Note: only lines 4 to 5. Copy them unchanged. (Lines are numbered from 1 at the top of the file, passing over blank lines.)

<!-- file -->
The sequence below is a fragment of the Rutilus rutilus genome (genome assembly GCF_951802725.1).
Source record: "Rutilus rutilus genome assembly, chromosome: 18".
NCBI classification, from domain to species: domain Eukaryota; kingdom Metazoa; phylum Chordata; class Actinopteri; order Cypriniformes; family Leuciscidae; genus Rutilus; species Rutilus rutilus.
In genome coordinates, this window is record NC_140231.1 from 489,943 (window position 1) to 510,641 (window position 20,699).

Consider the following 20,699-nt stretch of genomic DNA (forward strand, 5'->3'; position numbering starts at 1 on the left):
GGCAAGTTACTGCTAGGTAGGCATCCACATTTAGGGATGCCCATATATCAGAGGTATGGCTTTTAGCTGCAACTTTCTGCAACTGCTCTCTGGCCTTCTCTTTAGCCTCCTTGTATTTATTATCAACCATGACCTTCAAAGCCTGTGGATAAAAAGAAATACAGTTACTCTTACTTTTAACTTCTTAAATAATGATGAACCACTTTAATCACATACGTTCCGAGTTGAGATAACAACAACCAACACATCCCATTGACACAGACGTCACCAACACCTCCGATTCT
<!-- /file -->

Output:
In genome coordinates, this window is record NC_140231.1 from 489,943 (window position 1) to 510,641 (window position 20,699).

Consider the following 20,699-nt stretch of genomic DNA (forward strand, 5'->3'; position numbering starts at 1 on the left):